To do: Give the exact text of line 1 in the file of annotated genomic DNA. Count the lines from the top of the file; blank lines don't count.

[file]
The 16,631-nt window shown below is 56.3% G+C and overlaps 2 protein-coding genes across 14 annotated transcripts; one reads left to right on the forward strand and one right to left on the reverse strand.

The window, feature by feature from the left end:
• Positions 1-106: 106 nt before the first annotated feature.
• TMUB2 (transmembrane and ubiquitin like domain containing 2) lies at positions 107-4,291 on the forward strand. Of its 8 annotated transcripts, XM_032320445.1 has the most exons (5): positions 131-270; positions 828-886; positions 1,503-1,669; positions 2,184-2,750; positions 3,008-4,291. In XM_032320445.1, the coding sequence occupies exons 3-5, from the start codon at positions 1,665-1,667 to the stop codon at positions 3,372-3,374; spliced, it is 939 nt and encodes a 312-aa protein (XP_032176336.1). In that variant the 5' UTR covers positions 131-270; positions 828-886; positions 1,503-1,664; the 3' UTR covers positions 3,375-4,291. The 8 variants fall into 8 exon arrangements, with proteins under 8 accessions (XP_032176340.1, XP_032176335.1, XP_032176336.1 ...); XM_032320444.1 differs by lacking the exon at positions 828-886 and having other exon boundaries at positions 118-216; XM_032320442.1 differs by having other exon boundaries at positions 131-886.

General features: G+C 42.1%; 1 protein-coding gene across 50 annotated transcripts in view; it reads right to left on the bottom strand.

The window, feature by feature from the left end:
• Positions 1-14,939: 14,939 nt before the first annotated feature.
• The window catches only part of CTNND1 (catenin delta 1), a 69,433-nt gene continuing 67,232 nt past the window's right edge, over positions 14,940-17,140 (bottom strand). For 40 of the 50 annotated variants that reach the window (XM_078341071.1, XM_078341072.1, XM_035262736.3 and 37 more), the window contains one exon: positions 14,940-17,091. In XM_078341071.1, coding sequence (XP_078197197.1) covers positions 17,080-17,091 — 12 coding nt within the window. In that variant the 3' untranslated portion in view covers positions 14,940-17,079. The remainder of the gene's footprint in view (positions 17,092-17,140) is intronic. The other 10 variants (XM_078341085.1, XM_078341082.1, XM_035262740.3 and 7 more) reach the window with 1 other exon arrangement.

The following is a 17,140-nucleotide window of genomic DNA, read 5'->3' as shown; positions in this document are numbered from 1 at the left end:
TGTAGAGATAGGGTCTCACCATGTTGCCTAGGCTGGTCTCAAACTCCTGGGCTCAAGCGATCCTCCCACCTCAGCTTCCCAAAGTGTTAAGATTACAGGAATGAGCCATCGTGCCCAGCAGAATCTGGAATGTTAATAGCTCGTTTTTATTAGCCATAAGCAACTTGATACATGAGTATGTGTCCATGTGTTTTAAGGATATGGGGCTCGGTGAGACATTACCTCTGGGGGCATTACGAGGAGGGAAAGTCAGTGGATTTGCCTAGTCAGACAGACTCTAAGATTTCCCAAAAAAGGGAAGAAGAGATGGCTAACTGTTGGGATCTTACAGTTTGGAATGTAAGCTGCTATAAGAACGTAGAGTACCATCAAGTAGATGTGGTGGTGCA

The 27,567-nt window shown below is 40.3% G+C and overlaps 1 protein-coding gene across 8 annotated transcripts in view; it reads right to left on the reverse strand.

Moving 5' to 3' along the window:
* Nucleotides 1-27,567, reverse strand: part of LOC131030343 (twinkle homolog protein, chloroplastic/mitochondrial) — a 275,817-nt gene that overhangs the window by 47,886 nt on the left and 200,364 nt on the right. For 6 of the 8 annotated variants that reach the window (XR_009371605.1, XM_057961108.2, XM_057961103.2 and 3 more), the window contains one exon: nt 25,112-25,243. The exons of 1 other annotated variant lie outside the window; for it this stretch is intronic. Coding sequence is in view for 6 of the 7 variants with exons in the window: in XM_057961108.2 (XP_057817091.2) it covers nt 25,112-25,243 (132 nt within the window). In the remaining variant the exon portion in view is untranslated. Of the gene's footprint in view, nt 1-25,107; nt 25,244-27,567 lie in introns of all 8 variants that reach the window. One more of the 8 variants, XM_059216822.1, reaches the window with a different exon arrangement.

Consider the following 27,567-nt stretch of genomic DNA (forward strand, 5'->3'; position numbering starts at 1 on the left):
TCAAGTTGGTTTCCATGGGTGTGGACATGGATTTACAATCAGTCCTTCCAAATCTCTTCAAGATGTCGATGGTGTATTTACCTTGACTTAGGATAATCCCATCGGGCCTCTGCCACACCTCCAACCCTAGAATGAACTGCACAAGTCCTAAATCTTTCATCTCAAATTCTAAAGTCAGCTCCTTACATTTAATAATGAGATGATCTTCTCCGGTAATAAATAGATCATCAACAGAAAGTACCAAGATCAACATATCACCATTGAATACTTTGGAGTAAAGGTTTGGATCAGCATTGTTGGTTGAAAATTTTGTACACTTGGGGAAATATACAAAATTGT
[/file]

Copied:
The 16,631-nt window shown below is 56.3% G+C and overlaps 2 protein-coding genes across 14 annotated transcripts; one reads left to right on the forward strand and one right to left on the reverse strand.